William H. Long II was awarded an athletic scholarship for $1,125 from Sterling Christian College in Kansas. Long intends to pursue the physical therapy field in college. During his senior year at Nederland High School, he lettered in football and track. He is the son of Mr. and Mrs. William H. Long, Sr., of Colorado Sierra Delta.

60 years ago – June 21, 1957

Central City Nuggets:

Across the Crossroads by A.F. Mayham: After a short shut-down at the Bald Eagle Mine, apparently to ascertain who was who and why, operations are again in full swing and shipping resumed. The Red Elephant Mine at Lawson is under new management, and the Lisbon Valley Co. Mine is in control of the former John Smith Mines at Silver Plume. The Bellevue Hudson Mine is operating, and the same company is operating the Bard Creek Mine at Empire, and the Cashier Mine on Teller Mtn. in Summit County.

Leslie J. McCaslin, wife and daughter, and granddaughter Billie Rae Feazell, were up from Denver Monday on a day’s tour of the attractions of our city. Mr. McCaslin is the manager of the meat department of Millers Grocery, in Denver, and makes regular visits up here to the land of enchantment.

Mr. and Mrs. Arnold Bishop and Mr. and Mrs. Ray Campbell, all of Denver, were here last Friday and paid Ye Editor a pleasant visit. Arnold was born in Central City, and expects to return here to live during his older years.

Jim Noonan, the watchdog of the finances of the State of Colorado, accompanied by relatives visited his hometown Monday, and spent a pleasant half hour with Ye Editor, reminiscing of earlier years. Maybe I’m wrong, but it seems that he has been with the State the day after the cornerstone of the Capitol was laid, so as to particular dates and stuff like that there – better talk with him so as to be sure.

Bert Johnson, whose culinary art appeased the whims and appetites of residents and visitors when he was the chef at the Chain O’ Mines Hotel & Cafe in the earl 20’s, has opened his Smorgasbord Cafe, restaurant, emporium, or place of business, adjacent to the Gold Coin and invites your patronage. Bert spent the winter in Hawaii, but is glad to be back again to God’s Country.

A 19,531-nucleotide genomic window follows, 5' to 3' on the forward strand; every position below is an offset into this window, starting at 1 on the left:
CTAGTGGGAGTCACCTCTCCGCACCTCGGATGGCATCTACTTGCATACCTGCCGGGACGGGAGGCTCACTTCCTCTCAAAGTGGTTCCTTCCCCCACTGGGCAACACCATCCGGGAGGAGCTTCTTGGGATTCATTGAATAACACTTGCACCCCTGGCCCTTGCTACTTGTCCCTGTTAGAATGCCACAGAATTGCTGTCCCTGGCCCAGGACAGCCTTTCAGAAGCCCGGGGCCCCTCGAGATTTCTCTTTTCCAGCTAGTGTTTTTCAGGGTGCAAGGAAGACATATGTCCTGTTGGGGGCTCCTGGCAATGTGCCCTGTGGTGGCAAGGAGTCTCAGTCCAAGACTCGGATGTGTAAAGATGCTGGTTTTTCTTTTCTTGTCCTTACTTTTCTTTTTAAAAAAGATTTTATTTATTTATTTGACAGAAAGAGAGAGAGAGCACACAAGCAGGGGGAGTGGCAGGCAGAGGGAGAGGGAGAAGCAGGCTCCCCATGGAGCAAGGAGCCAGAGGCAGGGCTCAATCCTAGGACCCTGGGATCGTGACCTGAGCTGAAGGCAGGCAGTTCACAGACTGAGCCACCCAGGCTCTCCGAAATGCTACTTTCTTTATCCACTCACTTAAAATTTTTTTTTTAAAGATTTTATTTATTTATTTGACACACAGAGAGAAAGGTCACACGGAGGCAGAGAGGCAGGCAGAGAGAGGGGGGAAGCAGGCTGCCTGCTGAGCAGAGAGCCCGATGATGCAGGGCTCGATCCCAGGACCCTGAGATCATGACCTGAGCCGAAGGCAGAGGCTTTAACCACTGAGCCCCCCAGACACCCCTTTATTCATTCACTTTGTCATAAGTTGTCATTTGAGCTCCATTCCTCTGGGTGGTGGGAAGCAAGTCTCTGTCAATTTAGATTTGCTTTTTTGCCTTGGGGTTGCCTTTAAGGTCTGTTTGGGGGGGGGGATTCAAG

90 years ago – June 17, 1927

Courting a girl is like starting a newspaper. It starts out weekly, then tri-weekly, then emerges into a daily, and if it has any enterprise, comes out with an extra about once a year.

How it Started by Jean Newton: “Caterwauling;” This term, frequently used to describe a tumult of harsh noises, is assumed to refer, of course, to the cries of cats. And while it is true that this association enters into its significance, there is far more to the word than that. There is a story in its origin. “Caterwauling” is English for “Katsenmusik” (cat music), which is the German translation of “Charivari,” the name of a well-known institution of French rowdiness of former times. “Charivari” described the hubbub and uproar produced by the noise of pots and pans and dishes mingled with bawling and shrieking, which was designed to express dislike or disapproval of the person against whom it was directed. During the Middle Ages in France, a charivari was frequently raised against people marrying the second time, the widow particularly being hooted by the masked participators, who usually had to be bought off to give the victims peace. The same thing happened at weddings where the mating was considered unequal because of great disparity of age. “Charivari” existed under different names in many countries in Europe, sometimes taking such violent form that military interference was necessary to put it down. In the 14th century the church threatened punishment and even excommunication people participating in such demonstrations. Later charivari took on a political significance, as during the Restoration in France. By that time, however, the world had advanced to the stage where the attacks and violence began to take intellectual, rather than physical form, the medium being the public press. Indeed, a paper called “Charivari” was established in Paris in December, 1832, with the avowed purpose of satirizing the happenings of the day. From this came the German “Katsenmusik” and the English “Caterwauling.”